My Studio Is Back

Except for the linens in the last cabinet, I refolded every piece of fabric in my studio over the past few days.

I revisited all my fabric, getting to know it again, so when I make my next piece of art, I’ll have it all in my mind, ready to access.

My shelves are so neat, I think I may be reluctant to mess them up by using them in my work.  But I know I’ll get over that soon enough,nce I get into whatever I’m doing.

When I moved my work table into the barn for the Open House, I broke off one of the legs.  It was an old formica top table, and the leg was wobbly when I got it about 4 or 5 years ago for $50.  Then, the table top warped during last years Open House when I left the table outside under a tarp and it rained during the night.

I had fixed the leg a few times, screwing it into the thin  chipboard that the table was made of.  It always squeaked and moved every time I ironed a piece of fabric on it.   But this time there was no place left to put the screws.  The chip board had disintegrated to nothing.

I easily broke the three other legs off so I could fit it in the car  to take to the dump after deciding to get a new table.

Every since seeing the movie Phantom Thread last year, I’ve had this fantasy of having a table top like the ones in the movie.  A big flat surface covered by a padded canvas fabric.  Something I can cut and iron on.  Much like the ironing board cover I made a few months ago.

Tomorrow I’ll meet with our handyman Ray and let him know what I’m looking for.  I think it would less expensive for him to make a table from a piece of ply wood and some rough sawn lumber than to buy a work table.

Until then, I’ll use my ironing board as a work table.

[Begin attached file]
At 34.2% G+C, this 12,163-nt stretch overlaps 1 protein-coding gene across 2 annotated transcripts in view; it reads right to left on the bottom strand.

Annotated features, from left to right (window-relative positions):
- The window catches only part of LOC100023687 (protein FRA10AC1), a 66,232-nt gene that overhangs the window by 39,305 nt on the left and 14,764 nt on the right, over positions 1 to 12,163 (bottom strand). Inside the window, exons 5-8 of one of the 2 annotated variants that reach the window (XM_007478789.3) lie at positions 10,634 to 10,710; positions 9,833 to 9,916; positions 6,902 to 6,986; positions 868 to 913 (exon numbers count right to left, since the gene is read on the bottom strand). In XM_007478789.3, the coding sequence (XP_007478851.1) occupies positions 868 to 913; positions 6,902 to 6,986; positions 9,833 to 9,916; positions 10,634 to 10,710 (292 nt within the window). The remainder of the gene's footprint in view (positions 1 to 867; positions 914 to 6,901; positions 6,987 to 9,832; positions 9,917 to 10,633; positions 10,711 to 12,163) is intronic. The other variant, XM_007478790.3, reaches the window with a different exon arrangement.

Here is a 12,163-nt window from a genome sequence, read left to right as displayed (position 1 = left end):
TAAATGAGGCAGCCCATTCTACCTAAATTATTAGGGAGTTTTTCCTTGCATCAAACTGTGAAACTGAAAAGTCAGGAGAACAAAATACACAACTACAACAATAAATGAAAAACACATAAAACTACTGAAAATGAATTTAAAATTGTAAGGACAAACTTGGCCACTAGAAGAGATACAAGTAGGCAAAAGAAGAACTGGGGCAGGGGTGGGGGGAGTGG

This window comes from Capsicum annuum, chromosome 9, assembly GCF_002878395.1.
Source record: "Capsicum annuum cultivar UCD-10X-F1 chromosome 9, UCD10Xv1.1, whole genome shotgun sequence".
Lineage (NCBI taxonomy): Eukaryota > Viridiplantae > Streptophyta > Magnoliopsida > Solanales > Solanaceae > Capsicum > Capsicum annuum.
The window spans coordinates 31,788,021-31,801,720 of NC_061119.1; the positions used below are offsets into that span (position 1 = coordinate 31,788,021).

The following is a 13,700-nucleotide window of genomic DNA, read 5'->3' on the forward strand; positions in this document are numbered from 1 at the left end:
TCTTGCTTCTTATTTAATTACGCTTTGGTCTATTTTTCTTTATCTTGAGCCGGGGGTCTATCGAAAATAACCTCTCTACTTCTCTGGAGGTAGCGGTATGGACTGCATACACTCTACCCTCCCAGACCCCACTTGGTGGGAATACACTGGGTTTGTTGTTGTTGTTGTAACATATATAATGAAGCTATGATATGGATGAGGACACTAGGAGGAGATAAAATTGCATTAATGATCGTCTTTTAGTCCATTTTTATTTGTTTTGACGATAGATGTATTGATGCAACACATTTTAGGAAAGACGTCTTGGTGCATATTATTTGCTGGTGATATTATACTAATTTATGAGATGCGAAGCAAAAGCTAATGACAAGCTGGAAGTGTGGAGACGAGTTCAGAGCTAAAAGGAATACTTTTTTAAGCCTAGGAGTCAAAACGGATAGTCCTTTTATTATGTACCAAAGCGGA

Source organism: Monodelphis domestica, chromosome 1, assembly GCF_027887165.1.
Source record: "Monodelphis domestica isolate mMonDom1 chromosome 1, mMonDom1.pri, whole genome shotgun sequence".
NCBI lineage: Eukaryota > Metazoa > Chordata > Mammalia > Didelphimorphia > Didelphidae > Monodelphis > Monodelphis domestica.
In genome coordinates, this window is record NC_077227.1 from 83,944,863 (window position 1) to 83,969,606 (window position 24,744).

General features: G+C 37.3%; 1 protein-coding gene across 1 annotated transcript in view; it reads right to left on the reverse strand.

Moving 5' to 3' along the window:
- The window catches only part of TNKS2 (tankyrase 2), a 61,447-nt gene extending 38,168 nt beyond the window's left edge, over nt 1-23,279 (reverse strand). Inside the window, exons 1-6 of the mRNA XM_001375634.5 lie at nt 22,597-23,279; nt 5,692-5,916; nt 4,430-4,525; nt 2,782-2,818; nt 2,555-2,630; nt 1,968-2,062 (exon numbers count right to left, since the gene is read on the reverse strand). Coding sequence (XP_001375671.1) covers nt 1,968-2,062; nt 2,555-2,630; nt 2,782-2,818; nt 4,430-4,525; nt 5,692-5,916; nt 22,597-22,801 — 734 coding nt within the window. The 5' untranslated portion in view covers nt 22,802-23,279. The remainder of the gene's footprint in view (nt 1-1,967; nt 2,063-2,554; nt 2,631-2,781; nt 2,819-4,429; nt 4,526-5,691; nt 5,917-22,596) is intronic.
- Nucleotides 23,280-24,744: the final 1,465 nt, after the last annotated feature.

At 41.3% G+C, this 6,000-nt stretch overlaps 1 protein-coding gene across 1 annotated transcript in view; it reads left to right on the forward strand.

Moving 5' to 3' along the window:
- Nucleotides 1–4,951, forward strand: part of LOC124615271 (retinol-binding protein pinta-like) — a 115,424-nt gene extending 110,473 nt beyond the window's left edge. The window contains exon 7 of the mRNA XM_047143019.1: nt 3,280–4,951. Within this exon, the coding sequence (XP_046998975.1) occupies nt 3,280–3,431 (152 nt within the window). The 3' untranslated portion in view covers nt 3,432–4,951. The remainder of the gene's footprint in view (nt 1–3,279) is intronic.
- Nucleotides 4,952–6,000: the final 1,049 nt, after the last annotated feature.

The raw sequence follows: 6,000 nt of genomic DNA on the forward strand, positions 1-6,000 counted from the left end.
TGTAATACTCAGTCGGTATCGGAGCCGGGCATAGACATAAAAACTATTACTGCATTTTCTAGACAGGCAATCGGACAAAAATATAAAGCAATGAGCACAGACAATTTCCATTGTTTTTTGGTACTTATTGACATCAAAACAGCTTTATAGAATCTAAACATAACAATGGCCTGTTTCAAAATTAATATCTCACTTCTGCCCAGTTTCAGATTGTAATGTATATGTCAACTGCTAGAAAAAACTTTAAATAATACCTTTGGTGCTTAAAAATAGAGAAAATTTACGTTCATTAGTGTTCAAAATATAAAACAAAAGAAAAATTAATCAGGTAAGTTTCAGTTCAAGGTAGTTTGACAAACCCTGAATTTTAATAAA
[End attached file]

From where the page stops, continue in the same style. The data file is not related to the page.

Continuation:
Tomorrow I’ll ease into working again.  By now I know it will take a day or so to get seriously working again.

It’s good to have my studio back.

4 thoughts on “My Studio Is Back

  1. My mother was a quilter (as was her mother), and when she and my father moved into a smaller house, we found her a work table that consisted of a smooth, sturdy board supported at both ends by rather stylish sawhorses that were hinged and would fold up. The board just rested on top of the sawhorses. So the whole thing could be taken down and set up as needed. I have it in my garage now for projects that need a large, flat, smooth surface. When not in use, it all folds up and stores out of the way. Bet your handyman could do something like that for not much $.

    1. I was thinking of saw horses Jill. It seems Ray can make a very inexpensive table similar to that one. Four single legs and a piece of plywood on top. I love when furniture is so easy to move like the piece you describe.

  2. Dear Maria I LOVE YOUR NEW WEBSITE! And I love the photos of your studio. It is so warm, inviting, with all the burnished wood and colorful fabric. And now it is so neat again! But it looks great “being used” as well. Annie

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